I spotted this wonderful merguez sausage (spicy sausage made with lamb) while shopping online and then went looking for some ideas on what to do with it. I found a lamb merguez tagine recipe but I had no squash, no chickpeas and no couscous (also no tagine, but a saucepan fixed that). Time to adapt and improvise! I’m calling it lamb merguez sausage with rice and vegetables.
First I replaced the couscous with rice. Then, instead of squash or zucchini (which I didn’t have, and didn’t think ideal with the lamb anyway) I used the rest of a white eggplant I already had at hand. I am a firm believer in using what you have whenever possible (especially with all those steps, I’m not going up and down for one can or two items)!
The result was this delicious lamb merguez sausage with rice and vegetables. It only takes about 35 or 40 minutes to cook. Plus, I reduced the original three pots to only two (one for the rice and another for the lamb and veggies). I wasn’t going to clean three pots! Not to mention, the ingredients are now in the order you use them.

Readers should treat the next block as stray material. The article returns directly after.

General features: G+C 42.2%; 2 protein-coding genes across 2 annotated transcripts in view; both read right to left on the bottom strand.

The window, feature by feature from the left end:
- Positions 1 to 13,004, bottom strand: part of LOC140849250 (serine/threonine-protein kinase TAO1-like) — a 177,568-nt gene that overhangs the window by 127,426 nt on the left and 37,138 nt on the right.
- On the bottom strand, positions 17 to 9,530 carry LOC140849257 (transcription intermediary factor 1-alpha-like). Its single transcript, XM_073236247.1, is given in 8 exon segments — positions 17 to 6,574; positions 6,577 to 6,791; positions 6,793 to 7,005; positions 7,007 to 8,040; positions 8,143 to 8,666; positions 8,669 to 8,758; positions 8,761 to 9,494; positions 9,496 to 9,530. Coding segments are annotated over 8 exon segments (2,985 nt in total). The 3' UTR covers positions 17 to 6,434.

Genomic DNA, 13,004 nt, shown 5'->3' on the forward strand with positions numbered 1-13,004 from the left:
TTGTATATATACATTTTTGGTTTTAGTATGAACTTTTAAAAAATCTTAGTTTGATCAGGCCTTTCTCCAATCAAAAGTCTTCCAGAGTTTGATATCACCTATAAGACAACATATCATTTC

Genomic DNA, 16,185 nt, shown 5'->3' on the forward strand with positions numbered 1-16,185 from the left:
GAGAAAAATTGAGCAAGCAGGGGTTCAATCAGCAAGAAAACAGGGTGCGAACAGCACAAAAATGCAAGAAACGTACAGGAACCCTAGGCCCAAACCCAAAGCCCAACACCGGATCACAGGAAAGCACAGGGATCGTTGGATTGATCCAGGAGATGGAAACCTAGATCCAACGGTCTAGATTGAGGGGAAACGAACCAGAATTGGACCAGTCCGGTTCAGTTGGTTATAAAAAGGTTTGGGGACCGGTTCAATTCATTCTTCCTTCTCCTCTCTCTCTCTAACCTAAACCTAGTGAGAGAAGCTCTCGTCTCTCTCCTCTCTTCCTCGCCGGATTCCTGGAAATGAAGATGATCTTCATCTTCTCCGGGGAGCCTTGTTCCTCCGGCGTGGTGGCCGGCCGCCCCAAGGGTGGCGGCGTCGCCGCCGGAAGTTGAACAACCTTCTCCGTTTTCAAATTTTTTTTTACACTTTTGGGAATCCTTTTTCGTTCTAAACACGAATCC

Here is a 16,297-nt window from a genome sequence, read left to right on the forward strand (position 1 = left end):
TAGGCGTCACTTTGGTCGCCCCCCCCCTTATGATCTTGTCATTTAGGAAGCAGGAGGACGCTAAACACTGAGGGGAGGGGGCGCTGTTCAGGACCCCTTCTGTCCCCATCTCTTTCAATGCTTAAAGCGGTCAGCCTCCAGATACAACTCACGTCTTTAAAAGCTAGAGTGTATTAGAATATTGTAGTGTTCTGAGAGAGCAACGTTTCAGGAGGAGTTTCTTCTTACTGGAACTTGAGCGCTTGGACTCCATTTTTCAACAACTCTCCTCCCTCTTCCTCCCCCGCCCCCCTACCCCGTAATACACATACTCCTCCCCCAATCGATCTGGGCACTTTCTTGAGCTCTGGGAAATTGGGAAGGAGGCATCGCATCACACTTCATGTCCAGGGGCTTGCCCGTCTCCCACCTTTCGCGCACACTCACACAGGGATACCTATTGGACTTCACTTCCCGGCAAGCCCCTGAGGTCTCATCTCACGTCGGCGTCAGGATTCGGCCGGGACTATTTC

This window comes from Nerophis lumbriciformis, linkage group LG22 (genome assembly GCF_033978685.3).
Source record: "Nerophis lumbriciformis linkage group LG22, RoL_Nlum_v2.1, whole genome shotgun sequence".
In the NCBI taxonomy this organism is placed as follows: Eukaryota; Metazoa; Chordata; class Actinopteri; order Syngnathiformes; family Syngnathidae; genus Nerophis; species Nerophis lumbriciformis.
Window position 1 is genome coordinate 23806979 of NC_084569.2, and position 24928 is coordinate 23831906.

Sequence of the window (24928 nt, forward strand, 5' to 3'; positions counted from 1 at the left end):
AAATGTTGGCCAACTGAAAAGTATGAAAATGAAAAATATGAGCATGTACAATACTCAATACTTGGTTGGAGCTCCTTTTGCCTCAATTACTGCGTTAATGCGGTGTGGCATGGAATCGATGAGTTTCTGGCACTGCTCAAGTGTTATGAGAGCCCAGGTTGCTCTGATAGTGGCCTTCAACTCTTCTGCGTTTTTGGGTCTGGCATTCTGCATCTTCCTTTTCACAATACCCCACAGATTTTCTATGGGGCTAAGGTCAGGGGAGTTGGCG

If you’re not familiar with merguez sausage, it’s a bit spicy, but not overwhelmingly so. It’s flavored with chili peppers and cumin, but that’s tempered by the cinnamon, coriander, onions, and garlic, which mellow as you simmer them. The richness of the eggplant and the sweet carrots also make an excellent foil for the spicy lamb.
Lamb Merguez Sausage with Rice and Vegetables Substitutions and Variations
- If you have the chickpeas, add them to the dish
- Or substitute some lentils for the eggplant
- Try it with couscous instead of the rice
- Or serve it over some pasta
- If you can’t find the merguez, you can approximate the flavor by using ground lamb, increasing the garlic, cumin, and coriander and adding some harissa or sriracha or chili garlic sauce for heat
More Lamb and Eggplant Recipes
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Tender lamb, delectable eggplant, and a garlicky aioli sauce. It’s a whole meal in one big bowl. Use leftover roast lamb breast, or start from scratch with a lamb chop.
Not quite what you’d expect from “Jewish food” is it? This stew is rich with saffron, ginger, and raisins. Plus almonds for a bit of crunch. All in one pot too.
Transform a simple Israeli salad into a full meal with pita, rich, “meaty” eggplant, and hummus.